He pukenga wai, he nōhanga tāngata; he nōhanga tāngata, he putanga kōrero
Building lives and communities by housing New Zealanders
These words in Te Reo Maori and English are at the heart of what Housing New Zealand is all about.
Those words are, in fact, our new vision which I’m proud to say we adopted late last year.
They drive the people of Housing New Zealand in everything we do – helping the most vulnerable in our communities sustain their tenancies and leading out the biggest investment programme in state housing in decades to ensure our tenants and their families are housed in warm, dry and safe homes so that they have the opportunity to live safer and more healthy lives.
More than half our homes were built more than 40 years ago and a further 26% are over 60 years old. Many of those homes have served their purpose and must now be replaced, or be part of our major refurbishment programme.
Housing New Zealand needs to continue to adapt and meet the changing and often complex and challenging needs of our tenants. The traditional idea of state housing, a three bedroom home on a large section is not a suitable home for many of our elderly and single person households.
That’s why I’m proud and excited to see this fresh approach being undertaken in one of our more well-known properties in central Auckland.
The 87-unit property at 139 Greys Avenue was built 61 years ago and is nearing the end of its economic life.
The Board of Housing New Zealand, which I chair, was made aware more than four years ago that Greys Ave was nearing the end of its economic life and we embarked on a review to determine whether we should remain in the central city of Auckland and, if so, whether in the existing older building or a new fit for purpose building.
After careful consideration, the Board reached the view that state housing tenants are and should remain members of the inner city Auckland community. The opportunity to stay on the site, which in association with the “modern purpose built state housing flats” downhill of the apartment tower, enjoy good access to a range of existing social and community services.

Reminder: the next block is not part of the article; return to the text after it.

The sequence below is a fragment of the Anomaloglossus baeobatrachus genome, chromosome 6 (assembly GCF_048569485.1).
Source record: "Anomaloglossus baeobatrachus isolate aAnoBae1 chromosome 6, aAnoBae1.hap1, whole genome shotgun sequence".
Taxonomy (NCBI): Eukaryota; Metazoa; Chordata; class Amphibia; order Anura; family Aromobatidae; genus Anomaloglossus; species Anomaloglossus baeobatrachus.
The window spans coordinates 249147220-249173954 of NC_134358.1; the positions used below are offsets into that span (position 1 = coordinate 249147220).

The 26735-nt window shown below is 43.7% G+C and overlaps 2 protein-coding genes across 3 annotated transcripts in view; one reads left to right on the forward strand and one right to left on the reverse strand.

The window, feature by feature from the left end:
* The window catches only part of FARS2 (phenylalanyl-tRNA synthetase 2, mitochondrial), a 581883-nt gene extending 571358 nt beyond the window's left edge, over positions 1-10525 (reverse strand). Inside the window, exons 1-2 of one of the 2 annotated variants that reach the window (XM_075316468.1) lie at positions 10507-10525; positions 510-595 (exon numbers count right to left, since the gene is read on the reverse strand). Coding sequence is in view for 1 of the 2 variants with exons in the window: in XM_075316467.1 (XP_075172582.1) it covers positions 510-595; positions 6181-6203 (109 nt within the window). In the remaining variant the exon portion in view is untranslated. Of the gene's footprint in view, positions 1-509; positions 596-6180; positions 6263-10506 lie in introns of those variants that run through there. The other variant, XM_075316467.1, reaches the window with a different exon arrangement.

Over the 60 years since Greys Avenue was built, the nature and number of tenants for whom a much specialised central city state housing development would serve has significantly increased. With redevelopment the opportunity under the Unitary Plan allows for a much higher number of apartments. A redevelopment also allows for a whole new approach to state housing tenants with complex needs.
This represents a significant and positive opportunity for our staff and support agencies to provide a targeted and comprehensive package of support for our tenants.
We are working together with social housing experts and support service providers to design and build a new type of facility with wrap-around services that will enable a mix of tenants to live in a community that provides a fresh approach to inner city living.
The current Greys Ave building simply cannot be modified or changed to enable us to provide the quality and diversity of services we need to offer our tenants.